Well, this has been a fun preseason! Between the lack of rookies and the uncertainty surrounding many established premiums, it’s a minor miracle that anyone has been able to put together a team at all. Many have dealt with this by leaning heavily on the Brodie Smiths and Brad Crouches of the world. As my in-season game style is rather trade-intensive, I need to be able to start as many keepers as I can, so I have taken a slightly different approach.
There are five decent cows at this end of the ground. The only one that’s missing from my team is Sam Collins, who, at his price, I have deemed surplus to requirements. It’s possible he could find his way in if I need to make any unexpected changes.
Lloyd and Laird should need no introduction, nor should Williams. I originally had Whitfield, but when the news came through about him potentially playing forward this year, I decided to find a new D3. Simpson is a bit expensive, Sicily also has question marks over his role, Milera, Andrews, and Witherden are all promising but still a tad speculative, and Crisp is a slow starter (he’ll be coming into my team sometime around round 7). Eventually, I settled on Luke Ryan. He wasn’t playing a lockdown role in the JLT, which is what likely caused his output to decline in the latter half of last year, and he is somebody who could definitely benefit from the new kick-in rules. And, as Adam has noted in his Elite Numbers, he doesn’t depend on having a high disposal count to score well. Throw in the fact that he’s still only 23, and I don’t see what’s not to love. Surprisingly, he’s only in two percent of teams.
This is where the good cows are this year, so I’ve made sure to leave enough room for them by only starting four premiums + Liberatore.
Like Lloyd and Laird, Cripps and Oliver need no introduction. Merrett is definitely underpriced relative to his abilities, and has a good early draw on an average-vs-opponent basis. There’s also a good chance that Shiel will draw the opposition taggers, freeing him up to rack up even more points. Finally, Neale is very durable, and has the potential to boost his average further now that he’s no longer in Fyfe’s shadow. If I had a bit more money I probably would have got Macrae instead, but I don’t, so Neale will do fine.
And now, the forward line.
Hang on, forward line? Isn’t the normal convention to talk about the rucks at this point?
It is. But in this case I want people to see the rest of my team before they freak out about that. Also, aren’t you Father Dougal’s rhetorical device?
I’m a different interlocutor!
I see… and who gave you permission to be here?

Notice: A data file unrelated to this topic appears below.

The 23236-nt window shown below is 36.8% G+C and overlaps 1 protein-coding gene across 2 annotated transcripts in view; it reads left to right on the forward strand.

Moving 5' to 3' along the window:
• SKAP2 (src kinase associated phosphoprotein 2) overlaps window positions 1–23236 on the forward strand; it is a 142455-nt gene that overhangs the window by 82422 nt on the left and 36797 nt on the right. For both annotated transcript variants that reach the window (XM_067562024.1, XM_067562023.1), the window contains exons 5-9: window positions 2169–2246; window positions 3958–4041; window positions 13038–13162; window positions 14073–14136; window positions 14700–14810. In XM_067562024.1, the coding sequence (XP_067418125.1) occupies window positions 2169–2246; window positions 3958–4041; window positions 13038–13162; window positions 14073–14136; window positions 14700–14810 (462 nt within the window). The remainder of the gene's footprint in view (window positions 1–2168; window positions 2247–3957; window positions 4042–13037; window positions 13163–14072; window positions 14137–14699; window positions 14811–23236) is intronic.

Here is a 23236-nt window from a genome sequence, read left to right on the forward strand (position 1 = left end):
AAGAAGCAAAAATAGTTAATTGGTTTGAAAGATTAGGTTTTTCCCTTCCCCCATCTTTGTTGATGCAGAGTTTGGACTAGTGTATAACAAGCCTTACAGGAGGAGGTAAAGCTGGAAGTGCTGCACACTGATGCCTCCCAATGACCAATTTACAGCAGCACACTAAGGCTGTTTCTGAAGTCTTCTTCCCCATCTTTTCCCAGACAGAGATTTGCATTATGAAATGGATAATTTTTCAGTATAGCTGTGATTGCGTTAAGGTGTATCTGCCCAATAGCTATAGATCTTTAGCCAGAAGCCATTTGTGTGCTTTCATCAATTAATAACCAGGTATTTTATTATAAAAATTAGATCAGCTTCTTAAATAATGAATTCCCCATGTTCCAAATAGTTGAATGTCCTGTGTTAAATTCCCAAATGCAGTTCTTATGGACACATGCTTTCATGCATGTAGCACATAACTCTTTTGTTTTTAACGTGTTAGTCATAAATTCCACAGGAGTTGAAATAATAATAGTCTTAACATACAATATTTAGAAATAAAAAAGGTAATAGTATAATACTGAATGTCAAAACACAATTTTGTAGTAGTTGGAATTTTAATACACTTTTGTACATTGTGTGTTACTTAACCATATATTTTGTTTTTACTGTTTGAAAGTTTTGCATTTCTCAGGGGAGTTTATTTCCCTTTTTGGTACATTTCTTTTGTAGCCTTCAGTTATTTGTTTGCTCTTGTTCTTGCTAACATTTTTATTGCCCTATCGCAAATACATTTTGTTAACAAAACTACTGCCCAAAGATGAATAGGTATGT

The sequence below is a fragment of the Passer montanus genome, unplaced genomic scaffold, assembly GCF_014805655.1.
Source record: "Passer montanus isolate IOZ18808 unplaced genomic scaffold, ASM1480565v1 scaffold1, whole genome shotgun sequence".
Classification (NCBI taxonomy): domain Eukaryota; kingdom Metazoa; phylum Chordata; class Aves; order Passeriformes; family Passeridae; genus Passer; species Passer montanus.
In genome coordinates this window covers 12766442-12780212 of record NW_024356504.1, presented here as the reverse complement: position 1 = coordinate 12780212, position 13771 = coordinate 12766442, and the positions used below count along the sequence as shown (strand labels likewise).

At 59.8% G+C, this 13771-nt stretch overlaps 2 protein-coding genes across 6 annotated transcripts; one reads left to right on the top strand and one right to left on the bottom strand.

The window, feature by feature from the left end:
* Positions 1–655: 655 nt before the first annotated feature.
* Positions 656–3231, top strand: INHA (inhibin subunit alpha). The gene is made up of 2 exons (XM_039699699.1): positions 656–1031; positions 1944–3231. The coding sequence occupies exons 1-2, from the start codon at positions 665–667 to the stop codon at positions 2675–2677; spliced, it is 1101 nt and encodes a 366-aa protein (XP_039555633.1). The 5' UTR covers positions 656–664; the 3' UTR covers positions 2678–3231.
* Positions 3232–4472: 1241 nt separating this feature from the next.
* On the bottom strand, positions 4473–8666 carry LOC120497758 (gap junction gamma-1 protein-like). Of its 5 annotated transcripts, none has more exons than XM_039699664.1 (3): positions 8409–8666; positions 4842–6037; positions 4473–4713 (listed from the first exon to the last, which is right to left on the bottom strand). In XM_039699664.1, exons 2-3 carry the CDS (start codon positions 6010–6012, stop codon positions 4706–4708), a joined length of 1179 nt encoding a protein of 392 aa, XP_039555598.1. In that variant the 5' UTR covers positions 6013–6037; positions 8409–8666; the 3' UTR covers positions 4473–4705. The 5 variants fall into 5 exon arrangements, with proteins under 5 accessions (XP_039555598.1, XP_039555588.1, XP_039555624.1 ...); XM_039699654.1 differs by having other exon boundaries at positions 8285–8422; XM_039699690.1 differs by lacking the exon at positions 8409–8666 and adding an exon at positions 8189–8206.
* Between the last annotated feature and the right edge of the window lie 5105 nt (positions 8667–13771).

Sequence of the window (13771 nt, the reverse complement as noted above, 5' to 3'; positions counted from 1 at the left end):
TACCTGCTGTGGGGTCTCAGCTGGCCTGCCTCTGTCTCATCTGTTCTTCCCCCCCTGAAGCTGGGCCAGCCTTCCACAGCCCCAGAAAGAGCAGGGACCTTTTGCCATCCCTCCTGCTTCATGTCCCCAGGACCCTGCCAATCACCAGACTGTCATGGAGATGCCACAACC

Umm… err… Mot… err… no… err… Schwozzelbadger!
I don’t think he did… anyway, clear off! You’re distracting my readers.
You know, your avatar’s not even a salamander… what is that, a meerkat?
It’s a lemur. And I said clear off!
I’m terribly sorry about this…
Once again, the first two require no introduction – I can sense a pattern forming! I’ve rounded them out with Tim Kelly at F3, and a very underpriced Toby Greene at F4. Apart from Moore, who is cheap enough to be cow-like, Setterfield is the only rookie I have on the field on this line. And that’s exactly how I like it!
Aaaand cue the downvotes. But before you do, look at the rest of the team: a beefy backline, a powerful top-line midfield complemented by plenty of good cash cows, and a near rookie-less forward line. All of that had to be paid for, and the money had to come from somewhere. That somewhere was here.
The Goldstein pick shouldn’t be too controversial – he’s priced to average 100, and could easily go ten percent better than that – but Lycett will probably raise a few eyebrows. Eventually, I want to play him forward and use him as swinging cover. For now, though, I need him to hold down R2, because with Mumford getting himself suspended, no compelling budget ruck options have presented themselves during the preseason (apart from Andrew Phillips, whose job security is pretty shaky). I’m not optimistic about Lycett’s chances against Gawn this week, but after that, his draw isn’t too bad in terms of direct opponents. He’ll probably only average 80-something for the season, but that’s okay – I have a cunning plan:
1. Play him at R2 for the first four weeks.
2. Bring in Mumford for round five, and move Lycett to the forward line, where he’ll eventually end up on the bench.
3. In terms of direct opponents, Mumford has a good draw up to his bye, so as long as he gets through his first two matches unscathed, he’ll be great value for his $320K price tag.
4. Like Goldstein, Mumford has a round 14 bye. That happens to be a week after Gawn and Grundy. If the form of one or both of them warrants it, I’ll be able to trade them in during round 14. By being able to play two good rucks during every bye round, that’s potentially an extra 200+ points I wouldn’t have otherwise got, which puts a sizeable dent in the spread between whatever Grawndy and my Goldstein/Lycett/Mumford combo score over the first 12 rounds. Throw in the money I’m saving upfront (which is being spent, i.e. converted to extra points), and it’s going to be hard for me to not come out ahead here.
So, that’s my team. I’ll update this post if I make any major changes over the weekend.
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